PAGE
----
Simply put, its unlikely that the Gulf Spill will have the same sort of transformational impact that, for example, TMI had. The reason? Even with all the attention it has received, only 13% if the public see it as the most important problem. In contrast, 20% identify jobs as the most important problem and another 20% list the economy. All crises are not alike. Had the oil spill occurred at a time when the economy was booming, it is likely that significant policy changes would result. But, in a global economy battered by the collapse of the banking system and worried about the financial viability of a number of European countries, bread and butter issues will trump environmental and energy policy concerns among the bulk of the population.

Tuesday, June 22, 2010

Peer Pressure: The Key to Efficient Behaviour

Motivation researcher Robert Cialdini conducted an experiment to see what kind of message would prompt people to save energy. He and his students placed signs in several homes in certain neighbourhoods, exhorting people to conserve energy for one of four reasons: (1) to save money; (2) to save the environment; (3) to benefit future generations, and (4) because the majority of your neighbours are doing it. Other houses had no signs posted. After one month, Cialdini found that the message about peer energy use provoked people to be the most efficient. Later, he sent letters to homeowners telling them how their energy use compared with their neighbours, which prompted even stronger energy conservation.

The article in the New York Times explains this research in more detail:

Monday, June 21, 2010

Frank Zappa, the Exxon Valdez and the Deep Horizon Fiasco

I'm a fairly visual person, as those who have waded through the posts on this blog will realize. But, while wondering the world of YouTube I came across Frank Zappa's chilling synclavier work Outrage at Valdez which was used as the score for a video produced by Jacques Cousteau's son, Jean-Michael. Oddly, I find that this audio does a much better job of capturing the sinister destruction brought about by the Exxon Valdez, and now being repeated in the Gulf, than any photo. Here's the first 7 minutes of the song.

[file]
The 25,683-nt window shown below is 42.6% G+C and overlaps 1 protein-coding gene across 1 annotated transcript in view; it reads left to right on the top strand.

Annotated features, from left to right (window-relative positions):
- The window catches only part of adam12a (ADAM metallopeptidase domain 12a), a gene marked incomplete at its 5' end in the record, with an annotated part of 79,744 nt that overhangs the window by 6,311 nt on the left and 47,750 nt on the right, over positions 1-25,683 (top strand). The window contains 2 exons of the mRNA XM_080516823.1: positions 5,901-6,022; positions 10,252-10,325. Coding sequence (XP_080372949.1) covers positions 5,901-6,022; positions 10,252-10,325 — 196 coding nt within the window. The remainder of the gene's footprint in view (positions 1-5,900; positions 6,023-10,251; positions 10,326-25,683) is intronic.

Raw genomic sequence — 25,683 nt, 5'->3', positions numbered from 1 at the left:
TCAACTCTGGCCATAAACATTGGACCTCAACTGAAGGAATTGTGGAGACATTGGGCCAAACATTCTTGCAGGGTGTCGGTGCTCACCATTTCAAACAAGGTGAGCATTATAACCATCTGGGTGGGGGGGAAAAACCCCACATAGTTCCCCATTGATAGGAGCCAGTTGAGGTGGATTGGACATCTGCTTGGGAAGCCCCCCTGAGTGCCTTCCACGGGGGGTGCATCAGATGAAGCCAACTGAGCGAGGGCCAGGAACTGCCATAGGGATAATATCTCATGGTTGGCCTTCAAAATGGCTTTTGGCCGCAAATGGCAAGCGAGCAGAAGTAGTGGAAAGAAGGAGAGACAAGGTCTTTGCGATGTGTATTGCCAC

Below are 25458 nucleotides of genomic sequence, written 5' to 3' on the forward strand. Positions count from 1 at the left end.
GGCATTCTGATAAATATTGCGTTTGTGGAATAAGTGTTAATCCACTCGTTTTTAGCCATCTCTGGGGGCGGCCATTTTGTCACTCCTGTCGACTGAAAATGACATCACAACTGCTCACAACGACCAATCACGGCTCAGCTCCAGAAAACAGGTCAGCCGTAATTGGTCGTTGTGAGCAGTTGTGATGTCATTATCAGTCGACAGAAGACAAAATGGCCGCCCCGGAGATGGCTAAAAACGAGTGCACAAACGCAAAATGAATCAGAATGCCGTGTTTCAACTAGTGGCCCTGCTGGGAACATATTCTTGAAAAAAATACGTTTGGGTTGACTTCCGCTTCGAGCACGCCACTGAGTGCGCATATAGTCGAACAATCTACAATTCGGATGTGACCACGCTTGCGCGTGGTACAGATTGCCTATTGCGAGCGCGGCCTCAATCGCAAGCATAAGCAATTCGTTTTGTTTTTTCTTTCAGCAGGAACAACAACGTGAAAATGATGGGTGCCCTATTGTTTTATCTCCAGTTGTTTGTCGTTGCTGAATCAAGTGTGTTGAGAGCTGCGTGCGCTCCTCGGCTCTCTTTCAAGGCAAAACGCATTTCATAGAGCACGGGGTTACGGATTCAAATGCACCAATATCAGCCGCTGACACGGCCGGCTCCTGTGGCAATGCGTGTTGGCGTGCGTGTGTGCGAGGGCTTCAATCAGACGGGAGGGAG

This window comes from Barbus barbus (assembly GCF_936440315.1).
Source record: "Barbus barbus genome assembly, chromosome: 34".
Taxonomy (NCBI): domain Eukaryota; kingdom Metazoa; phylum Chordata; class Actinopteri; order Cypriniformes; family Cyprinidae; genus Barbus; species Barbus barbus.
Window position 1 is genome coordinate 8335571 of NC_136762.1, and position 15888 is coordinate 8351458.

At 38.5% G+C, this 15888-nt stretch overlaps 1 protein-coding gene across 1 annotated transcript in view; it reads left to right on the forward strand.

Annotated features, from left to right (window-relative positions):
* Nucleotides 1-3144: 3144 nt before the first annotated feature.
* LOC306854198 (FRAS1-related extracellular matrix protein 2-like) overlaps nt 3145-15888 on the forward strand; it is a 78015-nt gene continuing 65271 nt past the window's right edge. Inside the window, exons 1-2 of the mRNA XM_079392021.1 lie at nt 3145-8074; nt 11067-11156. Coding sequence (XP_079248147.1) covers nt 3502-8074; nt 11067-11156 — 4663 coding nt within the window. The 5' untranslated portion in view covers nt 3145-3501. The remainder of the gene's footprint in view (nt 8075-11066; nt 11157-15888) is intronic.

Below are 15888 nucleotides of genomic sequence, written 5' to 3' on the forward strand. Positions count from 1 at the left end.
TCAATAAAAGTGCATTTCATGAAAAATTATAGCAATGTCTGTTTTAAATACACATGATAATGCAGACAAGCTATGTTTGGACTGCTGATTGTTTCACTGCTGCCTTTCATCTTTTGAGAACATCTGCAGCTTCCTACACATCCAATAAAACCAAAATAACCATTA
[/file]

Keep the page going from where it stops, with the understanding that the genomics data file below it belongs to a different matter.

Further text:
Sunday, June 20, 2010

Visualizing the Deep Horizon Spill

The estimated flow rate of the Deep Horizon spill keeps going up. The current low estimate is a flow rate of 25,000 barrels a day. But what, exactly, does that look like? 25,000 of anything is a lot, but exactly how many? Fortunately, some kind folks have used gaming technology to simulate 25,000 barrels stacked around a pillar 15,000 feet high, and then group by group falling to the ground.

Saturday, June 19, 2010

Equally Clueless: Katrina vs. Horizon

How can one say what needs to be said, what one deeply feels, about the BP Gulf oil spill? Daily streams of outrage don't seem to be enough, don't seem to capture the sense of powerlessness and despair.

Naomi Klein manages in one short essay to capture some of the depth of feeling that is so critical to feel, otherwise we would simply become stupefied with numbness:

"If Katrina pulled back the curtain on the reality of racism in America, the BP disaster pulls back the curtain on something far more hidden: how little control even the most ingenious among us have over the awesome, intricately interconnected natural forces with which we so casually meddle. BP cannot plug the hole in the Earth that it made. Obama cannot order fish species to survive, or brown pelicans not to go extinct (no matter whose ass he kicks). No amount of money – not BP's recently pledged $20bn (£13.5bn), not $100bn – can replace a culture that has lost its roots. And while our politicians and corporate leaders have yet to come to terms with these humbling truths, the people whose air, water and livelihoods have been contaminated are losing their illusions fast."